Filing bankruptcy is a serious step, not to be taken lightly. For instance, if debtors owe only a small amount to a few creditors, it might make more sense to consult a credit counseling service. Bankruptcy might be necessary however, under certain situations: For example, do you have large credit balances, and can not meet minimum installment payments? Are you borrowing from one credit card to pay another? Are you swamped by uninsured medical bills or judgments? Is there a pending or threatened foreclosure, garnishment, or repossession? Do you need a "fresh start" to relieve financial stress? Do you have a auto accident judgment against you and cannot renew your driver's license until it is paid? Once you obtain a bankruptcy, you cannot obtain another one for six years. Furthermore, credit reporting agencies will report that you went bankrupt on your credit report for ten years after the bankruptcy.
Can I keep my home and other possessions?
Generally, debtors in Florida can keep their homes because of the homestead laws but Congress' new revision has placed some limits on this. They are entitled to keep $1000 worth of personal possessions valued at used or "flea market" value. Careful planning with an attorney will maximize the end result.
What types of bankruptcy are there?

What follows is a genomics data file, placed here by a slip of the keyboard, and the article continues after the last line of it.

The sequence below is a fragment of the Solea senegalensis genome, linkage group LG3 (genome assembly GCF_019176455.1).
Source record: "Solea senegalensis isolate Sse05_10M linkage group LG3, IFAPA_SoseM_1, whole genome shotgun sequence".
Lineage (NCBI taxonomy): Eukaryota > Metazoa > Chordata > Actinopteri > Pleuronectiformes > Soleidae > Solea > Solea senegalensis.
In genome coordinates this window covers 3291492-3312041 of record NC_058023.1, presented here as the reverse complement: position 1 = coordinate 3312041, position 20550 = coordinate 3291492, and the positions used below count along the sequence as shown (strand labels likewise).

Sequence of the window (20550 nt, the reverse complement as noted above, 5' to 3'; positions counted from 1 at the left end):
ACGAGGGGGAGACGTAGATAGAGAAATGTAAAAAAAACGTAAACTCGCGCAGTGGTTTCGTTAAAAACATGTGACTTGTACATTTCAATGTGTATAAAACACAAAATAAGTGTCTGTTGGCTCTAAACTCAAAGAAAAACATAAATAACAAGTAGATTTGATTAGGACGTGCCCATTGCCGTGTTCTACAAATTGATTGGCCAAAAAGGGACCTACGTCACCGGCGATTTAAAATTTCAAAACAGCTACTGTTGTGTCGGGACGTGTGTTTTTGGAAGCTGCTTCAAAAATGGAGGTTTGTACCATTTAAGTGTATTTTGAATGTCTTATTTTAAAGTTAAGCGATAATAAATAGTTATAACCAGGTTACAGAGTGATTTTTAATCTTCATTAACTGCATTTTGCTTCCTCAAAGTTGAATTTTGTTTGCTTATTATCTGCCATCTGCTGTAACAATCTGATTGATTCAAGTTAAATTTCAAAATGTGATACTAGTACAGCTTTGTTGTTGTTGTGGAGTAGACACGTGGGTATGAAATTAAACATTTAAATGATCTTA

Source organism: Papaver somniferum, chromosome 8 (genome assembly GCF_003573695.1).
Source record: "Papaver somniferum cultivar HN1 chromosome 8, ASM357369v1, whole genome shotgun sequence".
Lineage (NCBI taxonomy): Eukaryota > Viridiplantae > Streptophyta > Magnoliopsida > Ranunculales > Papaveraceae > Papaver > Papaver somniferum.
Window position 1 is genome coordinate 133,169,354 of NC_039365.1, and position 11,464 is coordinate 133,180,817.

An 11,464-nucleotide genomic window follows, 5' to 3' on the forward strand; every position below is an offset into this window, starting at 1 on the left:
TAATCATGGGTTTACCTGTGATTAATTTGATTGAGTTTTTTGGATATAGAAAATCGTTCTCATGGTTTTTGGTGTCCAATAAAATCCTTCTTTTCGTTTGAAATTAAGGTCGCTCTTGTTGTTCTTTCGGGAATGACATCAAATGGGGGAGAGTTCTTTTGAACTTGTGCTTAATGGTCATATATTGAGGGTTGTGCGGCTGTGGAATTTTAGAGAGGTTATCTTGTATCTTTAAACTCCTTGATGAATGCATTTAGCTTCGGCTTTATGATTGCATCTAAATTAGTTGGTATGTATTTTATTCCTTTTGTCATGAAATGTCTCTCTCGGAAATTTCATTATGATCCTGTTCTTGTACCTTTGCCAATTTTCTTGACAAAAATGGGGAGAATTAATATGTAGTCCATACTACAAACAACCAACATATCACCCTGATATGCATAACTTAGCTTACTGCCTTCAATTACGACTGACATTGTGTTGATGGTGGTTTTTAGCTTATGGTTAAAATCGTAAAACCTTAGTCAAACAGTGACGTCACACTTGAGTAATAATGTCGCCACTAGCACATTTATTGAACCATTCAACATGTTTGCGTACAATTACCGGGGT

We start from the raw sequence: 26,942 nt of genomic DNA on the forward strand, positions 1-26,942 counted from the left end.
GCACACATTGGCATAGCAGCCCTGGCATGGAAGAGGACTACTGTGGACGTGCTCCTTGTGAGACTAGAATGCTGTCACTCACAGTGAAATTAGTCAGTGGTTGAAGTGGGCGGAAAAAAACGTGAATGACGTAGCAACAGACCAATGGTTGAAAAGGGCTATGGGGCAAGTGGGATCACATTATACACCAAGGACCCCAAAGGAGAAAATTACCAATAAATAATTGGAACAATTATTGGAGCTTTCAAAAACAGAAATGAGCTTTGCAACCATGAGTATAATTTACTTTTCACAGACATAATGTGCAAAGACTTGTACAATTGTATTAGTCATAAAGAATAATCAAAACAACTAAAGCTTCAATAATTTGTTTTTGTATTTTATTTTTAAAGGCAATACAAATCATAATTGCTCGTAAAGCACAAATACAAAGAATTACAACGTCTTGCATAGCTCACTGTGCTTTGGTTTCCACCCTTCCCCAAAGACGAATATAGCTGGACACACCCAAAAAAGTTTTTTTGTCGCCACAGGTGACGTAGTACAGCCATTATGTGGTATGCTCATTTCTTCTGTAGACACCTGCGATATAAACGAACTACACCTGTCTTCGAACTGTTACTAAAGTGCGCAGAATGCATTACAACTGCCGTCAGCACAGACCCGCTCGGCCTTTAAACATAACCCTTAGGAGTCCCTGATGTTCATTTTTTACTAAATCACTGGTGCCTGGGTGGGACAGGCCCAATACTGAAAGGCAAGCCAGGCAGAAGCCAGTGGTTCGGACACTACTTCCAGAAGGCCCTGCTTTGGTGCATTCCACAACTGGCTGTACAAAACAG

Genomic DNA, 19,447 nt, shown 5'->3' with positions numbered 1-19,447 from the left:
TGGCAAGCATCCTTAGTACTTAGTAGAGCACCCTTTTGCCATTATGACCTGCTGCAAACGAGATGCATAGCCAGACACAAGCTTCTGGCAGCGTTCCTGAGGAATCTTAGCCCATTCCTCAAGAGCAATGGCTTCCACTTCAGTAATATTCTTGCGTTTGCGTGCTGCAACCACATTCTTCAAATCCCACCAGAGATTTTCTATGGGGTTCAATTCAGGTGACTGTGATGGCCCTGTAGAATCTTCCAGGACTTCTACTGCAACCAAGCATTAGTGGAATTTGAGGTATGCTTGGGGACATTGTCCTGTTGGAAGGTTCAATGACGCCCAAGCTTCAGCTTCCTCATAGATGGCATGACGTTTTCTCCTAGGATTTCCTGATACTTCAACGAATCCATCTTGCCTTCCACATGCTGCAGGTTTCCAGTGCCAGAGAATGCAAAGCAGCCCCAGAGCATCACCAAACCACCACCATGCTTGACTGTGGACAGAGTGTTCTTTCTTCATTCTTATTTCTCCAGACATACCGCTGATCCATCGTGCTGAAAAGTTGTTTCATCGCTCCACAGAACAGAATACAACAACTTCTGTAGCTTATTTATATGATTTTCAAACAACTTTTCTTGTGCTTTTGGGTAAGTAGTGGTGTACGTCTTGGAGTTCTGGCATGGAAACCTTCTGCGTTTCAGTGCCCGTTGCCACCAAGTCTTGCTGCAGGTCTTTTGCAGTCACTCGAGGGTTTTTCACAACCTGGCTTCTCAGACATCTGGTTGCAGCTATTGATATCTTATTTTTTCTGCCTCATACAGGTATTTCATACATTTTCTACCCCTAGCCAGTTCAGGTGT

Chapter 7 "liquidation" is the most common form of bankruptcy. It provides debt relief, stops creditor harassment, garnishments, and collection lawsuits. In theory your property is supposed to be sold by a trustee in a Chapter 7. However, this usually is avoided because debtors are entitled to exemptions which protect most, if not all, of their property from liquidation. The new revision requires that the debtor take and pass a "means test" to determine whether he/she is eligible under federal law to obtain a Chapter 7 Bankruptcy. If the debtor is not eligible for a Chapter 7, then he/she can enter a Chapter 13 Bankruptcy which requires the debtor to pay down a percentage of their total debt in monthly installments taken from their paycheck, over a period of from 3 to 5 years. Chapter 13 repayment plans will stop foreclosures and give you a chance to catch up these and other debts.
Are there debts I can`t discharge?
Certain obligations are automatically not discharged. These include alimony, child support, most income taxes, most student loans, criminal fines, and injuries from DUls. Other debts are not discharged if a complaining creditor can show he meets certain criteria (such as fraud) to justify a denial of discharge. Usually these issues can be anticipated by your attorney.
What is Pre-bankruptcy Planning?
Sometimes debtors can arrange their affairs in a legal manner to ensure that they emerge from the bankruptcy in the best financial position possible. A good attorney should be able to recognize when such preliminary steps are beneficial.